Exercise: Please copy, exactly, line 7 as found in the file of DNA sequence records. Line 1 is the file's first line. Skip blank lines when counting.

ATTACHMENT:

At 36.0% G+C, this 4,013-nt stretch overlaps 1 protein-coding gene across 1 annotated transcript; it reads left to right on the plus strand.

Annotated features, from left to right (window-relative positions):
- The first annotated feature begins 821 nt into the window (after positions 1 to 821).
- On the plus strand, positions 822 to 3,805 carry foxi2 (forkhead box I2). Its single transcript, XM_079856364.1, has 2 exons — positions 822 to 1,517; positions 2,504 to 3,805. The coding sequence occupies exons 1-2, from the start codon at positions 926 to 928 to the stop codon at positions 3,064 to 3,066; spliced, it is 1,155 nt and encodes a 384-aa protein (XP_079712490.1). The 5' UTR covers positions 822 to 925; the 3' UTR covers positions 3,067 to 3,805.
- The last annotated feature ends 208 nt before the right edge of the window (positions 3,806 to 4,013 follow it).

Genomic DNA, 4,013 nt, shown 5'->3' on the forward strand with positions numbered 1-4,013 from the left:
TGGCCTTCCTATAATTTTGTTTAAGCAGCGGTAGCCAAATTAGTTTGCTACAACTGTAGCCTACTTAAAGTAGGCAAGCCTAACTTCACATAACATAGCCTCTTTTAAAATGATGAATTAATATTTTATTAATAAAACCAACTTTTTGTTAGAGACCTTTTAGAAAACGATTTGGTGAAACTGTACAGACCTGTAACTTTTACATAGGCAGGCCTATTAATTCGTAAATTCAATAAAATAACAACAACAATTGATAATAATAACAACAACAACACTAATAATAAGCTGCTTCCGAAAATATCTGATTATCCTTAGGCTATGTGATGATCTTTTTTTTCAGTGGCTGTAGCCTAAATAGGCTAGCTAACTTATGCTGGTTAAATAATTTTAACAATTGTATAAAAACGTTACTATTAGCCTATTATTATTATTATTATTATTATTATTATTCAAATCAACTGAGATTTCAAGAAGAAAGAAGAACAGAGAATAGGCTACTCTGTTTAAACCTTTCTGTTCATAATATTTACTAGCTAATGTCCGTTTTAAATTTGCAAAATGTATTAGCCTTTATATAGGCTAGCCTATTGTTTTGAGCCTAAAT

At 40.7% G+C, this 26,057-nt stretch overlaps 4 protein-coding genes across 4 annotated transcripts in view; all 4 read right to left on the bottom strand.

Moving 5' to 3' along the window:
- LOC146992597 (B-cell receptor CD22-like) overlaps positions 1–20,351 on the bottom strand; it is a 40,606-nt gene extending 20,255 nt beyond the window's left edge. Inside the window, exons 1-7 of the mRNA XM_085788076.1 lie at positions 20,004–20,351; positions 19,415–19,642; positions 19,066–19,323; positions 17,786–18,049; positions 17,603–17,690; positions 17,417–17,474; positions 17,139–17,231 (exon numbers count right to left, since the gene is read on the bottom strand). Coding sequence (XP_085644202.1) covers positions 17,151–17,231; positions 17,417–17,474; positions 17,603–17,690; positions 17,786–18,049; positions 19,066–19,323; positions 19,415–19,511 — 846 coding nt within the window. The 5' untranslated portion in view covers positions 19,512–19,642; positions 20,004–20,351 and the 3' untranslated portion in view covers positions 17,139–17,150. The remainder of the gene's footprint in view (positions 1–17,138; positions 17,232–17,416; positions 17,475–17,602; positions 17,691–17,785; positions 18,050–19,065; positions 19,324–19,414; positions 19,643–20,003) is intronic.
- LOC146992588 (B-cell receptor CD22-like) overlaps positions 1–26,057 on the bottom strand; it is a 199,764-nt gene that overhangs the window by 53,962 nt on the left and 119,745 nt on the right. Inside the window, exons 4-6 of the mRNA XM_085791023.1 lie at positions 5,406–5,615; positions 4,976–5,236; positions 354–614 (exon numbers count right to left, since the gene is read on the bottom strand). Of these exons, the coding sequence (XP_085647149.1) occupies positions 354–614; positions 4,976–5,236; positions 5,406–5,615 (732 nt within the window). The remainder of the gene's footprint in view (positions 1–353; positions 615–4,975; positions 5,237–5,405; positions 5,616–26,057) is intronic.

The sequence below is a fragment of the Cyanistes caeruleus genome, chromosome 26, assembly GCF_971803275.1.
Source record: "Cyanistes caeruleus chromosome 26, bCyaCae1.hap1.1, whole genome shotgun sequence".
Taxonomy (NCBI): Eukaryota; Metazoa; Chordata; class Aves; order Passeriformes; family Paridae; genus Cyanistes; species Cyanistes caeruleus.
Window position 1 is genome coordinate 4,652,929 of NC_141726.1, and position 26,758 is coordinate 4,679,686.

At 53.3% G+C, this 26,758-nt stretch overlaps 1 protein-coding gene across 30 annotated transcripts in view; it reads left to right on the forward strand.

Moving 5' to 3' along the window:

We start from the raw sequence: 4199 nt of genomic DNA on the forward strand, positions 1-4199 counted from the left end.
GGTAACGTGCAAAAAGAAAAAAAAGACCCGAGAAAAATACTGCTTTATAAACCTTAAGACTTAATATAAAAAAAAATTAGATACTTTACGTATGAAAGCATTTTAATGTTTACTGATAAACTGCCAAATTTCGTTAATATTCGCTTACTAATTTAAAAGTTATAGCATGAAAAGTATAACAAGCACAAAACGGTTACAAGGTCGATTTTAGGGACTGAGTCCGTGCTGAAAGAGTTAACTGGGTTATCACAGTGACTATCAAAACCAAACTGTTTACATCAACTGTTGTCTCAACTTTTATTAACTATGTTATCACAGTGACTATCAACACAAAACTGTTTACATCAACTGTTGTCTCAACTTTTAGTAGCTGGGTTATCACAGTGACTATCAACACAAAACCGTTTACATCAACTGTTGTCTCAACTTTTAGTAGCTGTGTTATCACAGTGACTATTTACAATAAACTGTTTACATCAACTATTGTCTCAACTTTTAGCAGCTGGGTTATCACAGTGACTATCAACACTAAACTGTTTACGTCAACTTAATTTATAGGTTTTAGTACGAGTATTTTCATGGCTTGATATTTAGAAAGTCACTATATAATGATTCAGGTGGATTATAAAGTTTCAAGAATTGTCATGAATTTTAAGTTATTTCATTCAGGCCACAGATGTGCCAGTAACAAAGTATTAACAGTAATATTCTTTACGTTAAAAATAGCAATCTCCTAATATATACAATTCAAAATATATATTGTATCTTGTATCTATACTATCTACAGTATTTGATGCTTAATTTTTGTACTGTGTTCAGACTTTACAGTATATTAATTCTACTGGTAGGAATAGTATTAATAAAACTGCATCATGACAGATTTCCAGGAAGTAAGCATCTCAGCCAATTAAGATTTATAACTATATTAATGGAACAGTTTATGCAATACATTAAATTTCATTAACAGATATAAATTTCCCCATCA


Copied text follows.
TGGCCTTCCTATAATTTTGTTTAAGCAGCGGTAGCCAAATTAGTTTGCTACAACTGTAGCCTACTTAAAGTAGGCAAGCCTAACTTCACATAACATAGCCTCTTTTAAAATGATGAATTAATATTTTATTAATAAAACCAACTTTTTGTTAGAGACCTTTTAGAAAACGATTTGGTGAAACTGTACAGACCTGTAACTTTTACATAGGCAGGCCTATTAATTCGTAAATTCAATAAAATAACAACAACAATTGATAATAATAACAACAACAACACTAATAATAAGCTGCTTCCGAAAATATCTGATTATCCTTAGGCTATGTGATGATCTTTTTTTTCAGTGGCTGTAGCCTAAATAGGCTAGCTAACTTATGCTGGTTAAATAATTTTAACAATTGTATAAAAACGTTACTATTAGCCTATTATTATTATTATTATTATTATTATTATTCAAATCAACTGAGATTTCAAGAAGAAAGAAGAACAGAGAATAGGCTACTCTGTTTAAACCTTTCTGTTCATAATATTTACTAGCTAATGTCCGTTTTAAATTTGCAAAATGTATTAGCCTTTATATAGGCTAGCCTATTGTTTTGAGCCTAAAT